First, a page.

So, golf and sports is something in many ways my career has come back full circle. Sports photography doesn't sell as art because it's literal. There'll be pictures taken of the extraordinary tennis game in London on Sunday. But there are photojournalists in pictures and they’re not necessarily art pictures. What we've tried to do is take the sports stars you're so familiar with and then almost take them out of their comfort zone and in so doing, slightly demystify them.
(In “The Golf Champions” photo) So we started working in Augusta, which is not the easiest body to go to work with. But luckily, I've got to know Gary fairly well. And Jack, that was actually the last picture of Arnold Palmer alive. It was as you can see how frail he looked on that particular day. I remember the first time that I worked with Gary (Player) at Augusta in 2016 and the night before he played with Tom Watson and Jack Nicklaus, he said, “David, if I do anything special, don't miss it.” I couldn't let him down because he was my host as much as anything else. I remember needing to the loo on the seventh. I know the call wasn't so urgent, but I thought it was a good opportunity. And behind the seventh was a bit of a hill up to the bathroom. As I was walking up to the bathroom hence, elevating my position, the noise in the crowd got bigger and bigger. I turned around with my camera and I saw Gary's tee shot moving from about 35 feet from the hole closer and closer down the hill.
Lucky enough, I got the picture. It was pure. It was luck. I was on the way to the bathroom, but I couldn't let Gary down. He's a born entertainer, and he's been a paragon for sports professionals for many, many years. It's an honor to call him a friend. And as we've got to know each other better, I put to him the concept of doing something special for the 150th anniversary of the British Open, which, of course, is being held at the home of golf in St. Andrews.
(Voice over from video) This epic journey began with a small step. A spark of inspiration. A leap of faith.
The dreamers, the few who defied the norm and blazed the trail for many to follow.
There would be no barriers. No exclusions, no exceptions. This journey would be open to all.
Every era. Every champion. Every hero. Every victory. Every character-building defeat. Every cherished moment. Every one of them has left a footprint on this great journey.
It is the original, the root of all we know – every word, every anecdote.
Every tale told - a story to inspire all. Nothing compares. No equal exists.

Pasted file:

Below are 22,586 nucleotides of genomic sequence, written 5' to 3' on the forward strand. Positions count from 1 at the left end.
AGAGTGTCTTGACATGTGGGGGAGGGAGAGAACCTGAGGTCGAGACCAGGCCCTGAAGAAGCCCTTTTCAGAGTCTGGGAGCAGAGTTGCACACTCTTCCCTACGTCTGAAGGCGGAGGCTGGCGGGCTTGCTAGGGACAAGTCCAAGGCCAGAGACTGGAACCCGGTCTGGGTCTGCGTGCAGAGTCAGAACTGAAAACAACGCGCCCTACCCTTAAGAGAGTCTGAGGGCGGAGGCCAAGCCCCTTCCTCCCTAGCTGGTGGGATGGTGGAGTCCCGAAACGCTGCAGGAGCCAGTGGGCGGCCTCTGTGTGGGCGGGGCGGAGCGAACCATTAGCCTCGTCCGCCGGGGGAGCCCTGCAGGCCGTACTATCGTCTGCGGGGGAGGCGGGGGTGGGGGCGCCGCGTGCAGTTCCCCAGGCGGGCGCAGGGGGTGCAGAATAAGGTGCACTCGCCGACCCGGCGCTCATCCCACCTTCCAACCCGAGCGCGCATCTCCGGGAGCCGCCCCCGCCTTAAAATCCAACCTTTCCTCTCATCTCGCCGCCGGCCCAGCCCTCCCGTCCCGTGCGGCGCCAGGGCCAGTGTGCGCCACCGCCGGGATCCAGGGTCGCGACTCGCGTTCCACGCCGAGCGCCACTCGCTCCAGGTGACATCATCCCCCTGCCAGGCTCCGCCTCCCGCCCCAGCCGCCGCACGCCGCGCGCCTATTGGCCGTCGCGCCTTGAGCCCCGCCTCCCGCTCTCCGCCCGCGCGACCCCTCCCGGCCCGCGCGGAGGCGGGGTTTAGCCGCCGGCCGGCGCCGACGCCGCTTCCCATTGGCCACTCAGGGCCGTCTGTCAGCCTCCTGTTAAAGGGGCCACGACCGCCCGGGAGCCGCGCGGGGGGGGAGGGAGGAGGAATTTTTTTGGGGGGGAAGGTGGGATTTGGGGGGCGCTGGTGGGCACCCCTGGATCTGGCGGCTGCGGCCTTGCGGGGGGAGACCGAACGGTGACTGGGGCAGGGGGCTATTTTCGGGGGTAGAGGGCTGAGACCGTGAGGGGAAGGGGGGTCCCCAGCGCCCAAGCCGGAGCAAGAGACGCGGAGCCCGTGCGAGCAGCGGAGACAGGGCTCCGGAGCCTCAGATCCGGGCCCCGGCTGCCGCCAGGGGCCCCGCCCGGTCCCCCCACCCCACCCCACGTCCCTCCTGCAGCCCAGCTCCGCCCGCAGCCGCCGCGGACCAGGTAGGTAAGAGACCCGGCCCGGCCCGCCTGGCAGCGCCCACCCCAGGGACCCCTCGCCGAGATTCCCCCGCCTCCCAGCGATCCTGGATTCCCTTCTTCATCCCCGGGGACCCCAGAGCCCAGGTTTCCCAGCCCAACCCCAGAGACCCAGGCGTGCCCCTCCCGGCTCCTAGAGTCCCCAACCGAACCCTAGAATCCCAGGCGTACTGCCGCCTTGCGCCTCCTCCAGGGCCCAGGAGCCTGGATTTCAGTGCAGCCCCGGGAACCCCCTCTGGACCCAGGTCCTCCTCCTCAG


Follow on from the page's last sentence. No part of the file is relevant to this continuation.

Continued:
Every memory, every day in the sun has steered us to this moment.
The approach to the 18th with the time and the golf course coalescing in happy unity as they have for 400 years has a sensory overload that beats Glen Cove, that beats any kind of Braveheart scene in Scotland. It is the home of Golf.
David Yarrow: I'm sure many of you have been to St. Andrews. It's probably the one part of my home country that Americans would easily recognize. It's not like they're going to get to a place in Glasgow and say that's definitely Glasgow. But that view in St. Andrews, I think it's known the world over. I want to see people say, No, no, no, but you got them playing the hole the wrong way round. No, because 150 years ago they played it the other way round. So that's what gave me the right to have the Gary Player facing away from the clubhouse and the R&A. And that's now actually in the R&A.
I photographed Jack with Gary at the Bear Club in Jupiter (FL) not too long ago, and I'd find a dive bar nearby that I wanted to take him to. But it takes a while to kind of win the great man over, and I think we're kind of getting there. But he said, No, no, no, we just want to shoot in the locker room. And the locker room at his club doesn't give you much potential as an artist. So, we actually had to turn it into a dive bar, which I think the members actually quite appreciated for a day or so.
I think of all the sports stars I've worked with over the last 12 to 18 months, I think Joe Mac's probably the most intimidating, but probably that doesn't surprise you either. He's a bright man. He loves his music. He identifies as a musician as much now as he does a tennis player. And I persuaded him, he wanted us to build the sets. He had no control over it. And I thought that the second game, the second match with Borg. For those that follow tennis, you remember the Borg never played another. He walked off, missed the press conference, and that was it. He never did it. He was only, I think, what was it, 25 that time. And he never played another major again since McEnroe beat him in that match.